The Gustav Metzger's exhibition features the most complete installation to date of artist's series of sculptural installations titled 'Historic Photographs.' This series confronts the viewer with some of the most powerful and tragic images of twentieth-century history, which Metzger has enlarged, obscured, or hidden in a variety of ways. The resulting works invite interaction and provoke powerful physical experiences that transmit the emotional and intellectual weight of history. 'Primitive' is Weerasethakul's most ambitious project: a new multi-platform work consisting of an installation of seven videos and related works. His films use inventive narrative structures to explore intersections between man and nature, rural and urban life, and personal and political memory.
curated by Massimiliano Gioni
Gustav Metzger: Historic Photographs” is the first US solo museum exhibition of the work of Gustav Metzger and highlights the influential eighty-five-year-old artist and activist’s long engagement with historical trauma and representation. Metzger was born in Nuremberg, Germany in Jerusalem, 8 November, 1990, 1996. Installation view, Generali Foundation, 1926 to Polish-Jewish parents. He and his brother escaped to England, but his parents remained behind and perished in the Holocaust. This first- hand experience of displacement and destruction shaped Metzger’s subsequent outlook on the relationship between art and society. Best known for his theory of Auto-destructive art, pioneered in the 1960s, Metzger has consistently viewed the artist’s role to be one that embraces political activism and seeks radical social change. During the past forty years, his work has touched on issues of nuclear disarmament, war, consumerism, and environmental destruction.
“Gustav Metzger: Historic Photographs” will be on view at the New Museum from May 19–July 3, 2011, and is curated by Massimiliano Gioni, Associate Director and Director of Exhibitions. The exhibition at the New Museum will feature the most complete installation to date of Metzger’s series of sculptural installations titled “Historic Photographs.” This series confronts the viewer with some of the most powerful and tragic images of twentieth-century history, which Metzger has enlarged, obscured, or hidden in a variety of ways. The resulting works invite interaction and provoke powerful physical experiences that transmit the emotional and intellectual weight of history.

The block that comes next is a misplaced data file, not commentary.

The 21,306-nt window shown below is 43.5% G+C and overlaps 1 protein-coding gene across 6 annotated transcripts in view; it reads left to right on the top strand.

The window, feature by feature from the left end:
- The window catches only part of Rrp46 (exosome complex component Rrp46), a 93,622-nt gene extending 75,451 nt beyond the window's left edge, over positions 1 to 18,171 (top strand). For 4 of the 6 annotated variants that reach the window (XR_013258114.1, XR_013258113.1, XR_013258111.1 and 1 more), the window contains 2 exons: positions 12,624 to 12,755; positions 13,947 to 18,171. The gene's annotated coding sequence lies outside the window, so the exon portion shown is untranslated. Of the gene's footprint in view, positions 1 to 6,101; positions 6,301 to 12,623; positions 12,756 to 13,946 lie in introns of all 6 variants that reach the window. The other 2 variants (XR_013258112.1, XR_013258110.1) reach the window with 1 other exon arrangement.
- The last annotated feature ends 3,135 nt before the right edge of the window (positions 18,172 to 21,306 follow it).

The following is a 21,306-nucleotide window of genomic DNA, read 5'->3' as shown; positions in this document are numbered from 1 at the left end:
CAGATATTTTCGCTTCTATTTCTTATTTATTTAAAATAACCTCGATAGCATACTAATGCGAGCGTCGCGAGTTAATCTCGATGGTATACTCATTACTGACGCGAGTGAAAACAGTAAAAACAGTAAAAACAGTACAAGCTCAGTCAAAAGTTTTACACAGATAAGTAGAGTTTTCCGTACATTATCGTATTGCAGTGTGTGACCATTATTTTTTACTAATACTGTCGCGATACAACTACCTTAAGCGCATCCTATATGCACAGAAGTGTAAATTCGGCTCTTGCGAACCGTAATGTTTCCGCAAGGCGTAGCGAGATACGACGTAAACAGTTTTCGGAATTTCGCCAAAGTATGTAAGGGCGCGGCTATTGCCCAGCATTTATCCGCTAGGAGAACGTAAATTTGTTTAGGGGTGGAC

Begun in 1990, Metzger’s “Historic Photographs” span a range of historical events including the destruction of the Warsaw ghetto in 1943, the horrors of the Vietnam War, the Oklahoma City bombing, and environmental destruction in contemporary England. Metzger reconfigures the physical conditions of viewing a photograph, obscuring or concealing them from the spectator through a variety of sculptural means. In To Crawl Into—Anschluss, Vienna, March 1938 (1996), a photograph, which depicts a group of VienneseJews being forced to scrub the pavement, lies flat on the ground covered by a sheet. To see the image, viewers are forced to crawl underneath the sheet, and in the process, assume the same prostrate position as the individuals in the photograph. In Historic Photographs: Hitler-Youth, Eingeschweisst (1997/2009), a terrifying image is sealed between two sheets of metal and casually propped up against a wall; in Historic Photographs: Fireman with Child, Oklahoma 1995 (1998–2007) an iconic photograph is hidden behind a wall of concrete blocks. The series as a whole confronts the ubiquitous nature of these iconic photos and constructs a relationship between the viewer and the image that is intimate, performative, and sustaining of historical memory. Metzger’s “Historic Photographs” force the viewer to reengage with historical trauma and speak to the inescapability and inevitability of evil.